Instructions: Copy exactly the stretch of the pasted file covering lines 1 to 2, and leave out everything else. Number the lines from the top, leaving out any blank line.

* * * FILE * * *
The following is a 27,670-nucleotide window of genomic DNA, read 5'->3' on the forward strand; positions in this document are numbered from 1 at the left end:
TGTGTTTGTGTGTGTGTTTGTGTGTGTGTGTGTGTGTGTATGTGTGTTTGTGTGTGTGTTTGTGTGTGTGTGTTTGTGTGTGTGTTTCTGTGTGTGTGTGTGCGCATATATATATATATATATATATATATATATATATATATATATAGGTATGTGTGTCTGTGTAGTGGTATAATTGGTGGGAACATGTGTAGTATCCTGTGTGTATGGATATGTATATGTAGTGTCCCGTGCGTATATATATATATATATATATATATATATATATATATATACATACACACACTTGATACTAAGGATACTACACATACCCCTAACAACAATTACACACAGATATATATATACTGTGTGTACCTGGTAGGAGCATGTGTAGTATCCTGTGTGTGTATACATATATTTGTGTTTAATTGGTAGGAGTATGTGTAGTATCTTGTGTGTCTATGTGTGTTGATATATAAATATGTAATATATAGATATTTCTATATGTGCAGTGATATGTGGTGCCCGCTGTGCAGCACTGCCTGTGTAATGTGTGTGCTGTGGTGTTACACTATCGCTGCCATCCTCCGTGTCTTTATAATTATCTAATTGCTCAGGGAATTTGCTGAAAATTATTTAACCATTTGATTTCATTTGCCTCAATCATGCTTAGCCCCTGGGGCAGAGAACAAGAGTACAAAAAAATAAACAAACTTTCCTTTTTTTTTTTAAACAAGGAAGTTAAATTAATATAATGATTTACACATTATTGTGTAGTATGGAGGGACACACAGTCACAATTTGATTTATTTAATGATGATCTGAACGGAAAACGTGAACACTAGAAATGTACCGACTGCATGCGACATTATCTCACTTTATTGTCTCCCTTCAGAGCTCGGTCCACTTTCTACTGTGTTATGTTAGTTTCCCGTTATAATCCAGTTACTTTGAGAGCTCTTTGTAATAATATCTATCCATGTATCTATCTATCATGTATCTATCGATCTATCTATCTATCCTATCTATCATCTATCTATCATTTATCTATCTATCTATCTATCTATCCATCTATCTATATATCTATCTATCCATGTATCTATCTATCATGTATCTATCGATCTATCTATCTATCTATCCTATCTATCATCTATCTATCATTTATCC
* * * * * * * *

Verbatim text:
The following is a 27,670-nucleotide window of genomic DNA, read 5'->3' on the forward strand; positions in this document are numbered from 1 at the left end:
TGTGTTTGTGTGTGTGTTTGTGTGTGTGTGTGTGTGTGTATGTGTGTTTGTGTGTGTGTTTGTGTGTGTGTGTTTGTGTGTGTGTTTCTGTGTGTGTGTGTGCGCATATATATATATATATATATATATATATATATATATATATATAGGTATGTGTGTCTGTGTAGTGGTATAATTGGTGGGAACATGTGTAGTATCCTGTGTGTATGGATATGTATATGTAGTGTCCCGTGCGTATATATATATATATATATATATATATATATATATATATACATACACACACTTGATACTAAGGATACTACACATACCCCTAACAACAATTACACACAGATATATATATACTGTGTGTACCTGGTAGGAGCATGTGTAGTATCCTGTGTGTGTATACATATATTTGTGTTTAATTGGTAGGAGTATGTGTAGTATCTTGTGTGTCTATGTGTGTTGATATATAAATATGTAATATATAGATATTTCTATATGTGCAGTGATATGTGGTGCCCGCTGTGCAGCACTGCCTGTGTAATGTGTGTGCTGTGGTGTTACACTATCGCTGCCATCCTCCGTGTCTTTATAATTATCTAATTGCTCAGGGAATTTGCTGAAAATTATTTAACCATTTGATTTCATTTGCCTCAATCATGCTTAGCCCCTGGGGCAGAGAACAAGAGTACAAAAAAATAAACAAACTTTCCTTTTTTTTTTTAAACAAGGAAGTTAAATTAATATAATGATTTACACATTATTGTGTAGTATGGAGGGACACACAGTCACAATTTGATTTATTTAATGATGATCTGAACGGAAAACGTGAACACTAGAAATGTACCGACTGCATGCGACATTATCTCACTTTATTGTCTCCCTTCAGAGCTCGGTCCACTTTCTACTGTGTTATGTTAGTTTCCCGTTATAATCCAGTTACTTTGAGAGCTCTTTGTAATAATATCTATCCATGTATCTATCTATCATGTATCTATCGATCTATCTATCTATCCTATCTATCATCTATCTATCATTTATCTATCTATCTATCTATCTATCCATCTATCTATATATCTATCTATCCATGTATCTATCTATCATGTATCTATCGATCTATCTATCTATCTATCCTATCTATCATCTATCTATCATTTATCC